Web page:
'Can't ask me to shake the hand of someone from this State,' says Egyptian judoka

The Egyptian Olympic Committee summoned Islam el-Shehaby to speak at a hearing on the matter, and said they will release their decision in the next 48 hours.

August 13, 2016 15:39
2 minute read.
Or Sasson of Israel's Judo team

Ori Sasson of Israel's Judo team. (photo credit: REUTERS)


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The Egyptian Olympic Committee on Saturday said it will open an investigation into Egyptian Judoka Islam el-Shehaby after he failed to shake the hand of Israeli opponent Or Sasson following his loss on Friday.  

The Egyptian Olympic Committee said it has summoned el-Shehaby to a hearing on the matter in order to listen to his version of events. The committee added that it will release its decision in the next 48 hours.

Before speaking to the committee, however, el-Shehaby said he respects the rules of the sport and had no obligation to shake hands with his opponent.

"Shaking the hand of your opponent is not an obligation written in the judo rules. It happens between friends and he's not my friend," L'Esprit du Judo quoted El Shehaby as saying.

"I have no problem with Jewish people or any other religion or different beliefs. But for personal reasons, you can't ask me to shake the hand of anyone from this State, especially in front of the whole world," he said.

After Sasson had defeated El Shehaby on Friday and the pair retook their places in front of the referee, the Egyptian backed away when Sasson bowed and approached him to shake hands.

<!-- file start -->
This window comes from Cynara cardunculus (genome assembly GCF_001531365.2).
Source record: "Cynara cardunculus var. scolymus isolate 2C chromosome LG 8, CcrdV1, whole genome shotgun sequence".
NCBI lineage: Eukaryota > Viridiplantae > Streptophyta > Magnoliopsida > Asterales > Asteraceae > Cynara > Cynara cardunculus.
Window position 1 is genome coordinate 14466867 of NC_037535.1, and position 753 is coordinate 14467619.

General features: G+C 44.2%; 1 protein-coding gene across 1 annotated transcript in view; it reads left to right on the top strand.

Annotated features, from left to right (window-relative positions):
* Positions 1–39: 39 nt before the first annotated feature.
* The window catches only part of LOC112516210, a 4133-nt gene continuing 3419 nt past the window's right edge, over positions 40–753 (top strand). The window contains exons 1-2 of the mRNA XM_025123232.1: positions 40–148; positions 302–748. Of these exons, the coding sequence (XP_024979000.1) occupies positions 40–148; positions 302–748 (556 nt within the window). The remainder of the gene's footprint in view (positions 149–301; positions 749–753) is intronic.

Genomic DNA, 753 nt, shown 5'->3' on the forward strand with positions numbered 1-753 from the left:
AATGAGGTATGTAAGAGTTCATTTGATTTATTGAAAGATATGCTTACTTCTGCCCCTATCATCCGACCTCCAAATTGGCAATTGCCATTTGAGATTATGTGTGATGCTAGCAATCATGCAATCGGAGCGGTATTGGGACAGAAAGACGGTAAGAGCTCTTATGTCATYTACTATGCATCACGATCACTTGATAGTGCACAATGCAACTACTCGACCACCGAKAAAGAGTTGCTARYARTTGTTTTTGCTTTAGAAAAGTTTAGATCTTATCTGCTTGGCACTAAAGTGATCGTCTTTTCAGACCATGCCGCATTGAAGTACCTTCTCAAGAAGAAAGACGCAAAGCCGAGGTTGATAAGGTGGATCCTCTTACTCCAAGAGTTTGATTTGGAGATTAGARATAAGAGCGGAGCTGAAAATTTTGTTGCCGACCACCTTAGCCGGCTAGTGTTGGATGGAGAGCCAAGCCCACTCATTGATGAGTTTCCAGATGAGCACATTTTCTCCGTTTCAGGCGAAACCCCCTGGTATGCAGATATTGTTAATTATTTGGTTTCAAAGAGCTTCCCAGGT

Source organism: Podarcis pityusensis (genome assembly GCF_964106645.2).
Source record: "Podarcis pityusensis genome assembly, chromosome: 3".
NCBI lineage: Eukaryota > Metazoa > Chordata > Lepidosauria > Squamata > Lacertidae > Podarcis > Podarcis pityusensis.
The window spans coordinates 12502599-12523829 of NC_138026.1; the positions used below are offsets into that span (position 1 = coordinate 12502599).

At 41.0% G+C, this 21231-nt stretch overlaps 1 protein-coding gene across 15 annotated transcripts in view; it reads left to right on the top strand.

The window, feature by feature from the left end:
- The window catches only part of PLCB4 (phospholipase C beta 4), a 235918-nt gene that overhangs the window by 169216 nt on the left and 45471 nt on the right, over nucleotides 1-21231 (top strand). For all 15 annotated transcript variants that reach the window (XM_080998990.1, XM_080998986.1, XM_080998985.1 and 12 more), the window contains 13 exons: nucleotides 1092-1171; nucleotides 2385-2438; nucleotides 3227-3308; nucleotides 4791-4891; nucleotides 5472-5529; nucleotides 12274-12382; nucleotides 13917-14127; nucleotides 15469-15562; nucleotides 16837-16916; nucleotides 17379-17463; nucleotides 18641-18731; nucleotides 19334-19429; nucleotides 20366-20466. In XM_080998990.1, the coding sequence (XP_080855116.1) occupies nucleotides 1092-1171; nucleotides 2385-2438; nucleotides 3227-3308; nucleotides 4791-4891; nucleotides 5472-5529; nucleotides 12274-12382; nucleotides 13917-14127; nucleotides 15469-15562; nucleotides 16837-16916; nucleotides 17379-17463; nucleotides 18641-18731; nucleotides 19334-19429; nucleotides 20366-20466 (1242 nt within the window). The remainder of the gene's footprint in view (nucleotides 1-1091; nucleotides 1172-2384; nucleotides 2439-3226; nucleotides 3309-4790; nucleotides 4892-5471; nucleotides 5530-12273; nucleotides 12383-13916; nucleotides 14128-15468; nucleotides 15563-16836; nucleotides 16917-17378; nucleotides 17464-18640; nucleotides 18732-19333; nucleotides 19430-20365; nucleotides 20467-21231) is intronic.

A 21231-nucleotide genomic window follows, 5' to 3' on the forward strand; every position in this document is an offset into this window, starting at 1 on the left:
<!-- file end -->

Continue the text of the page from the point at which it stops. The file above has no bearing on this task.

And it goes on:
When called back by the referee to bow, El Shehaby gave a quick nod before walking off amid loud boos from the crowd .

El Shehaby, 32, had been reportedly pressured by fans on social media not to show up for the match with his Israeli opponent because it would shame Islam.

Shortly after the bout's conclusion Friday, el-Shehaby announced his retirement from competition.

According to The Jerusalem Post's sister publication Maariv, el-Shehaby was known in Egypt as the most fervently anti-Israel sportsmen competing at the 2016 Olympic games.

Some commentators in Egypt have even suggested that el-Shehaby had lost on purpose to the Israeli as a silent protest against Egyptian President Abdel Fattah al-Sisi who forced him to compete in the games.

Sasson subsequently won the bronze medal Friday evening after defeating Alex Maxell Garcia Mendoza of Cuba in the men's judo over-100 kilogram competition. 

Prime Minister Benjamin Netanyahu later congratulated Sasson Saturday on his Olympic bronze medal win and responded to the controversy.

Speaking in a joint interview with Sasson on Channel 2, Netanyahu said that the incident showed that "alongside the good relations that are developing with countries in the region, there is still a long way to go in fighting the years of propaganda against us."

Netanyahu said that despite such instances, he would not give up and the "day would come," when such displays of anti-Israel sentiment would be in the past.

The prime minister praised Sasson's behavior toward his Egyptian opponent. "He succeeded, he extended his hand, that is the beautiful Israel."

The win brought the Israeli delegation a second medal in the 2016 Rio Olympics.

Female Judoka star Yarden Gerbi became the toast of Israel by claiming the country's first Olympic medal in eight years when she took a bronze in the women's under-63kg competition on Tuesday.

Allon Sinai contributed to this article.


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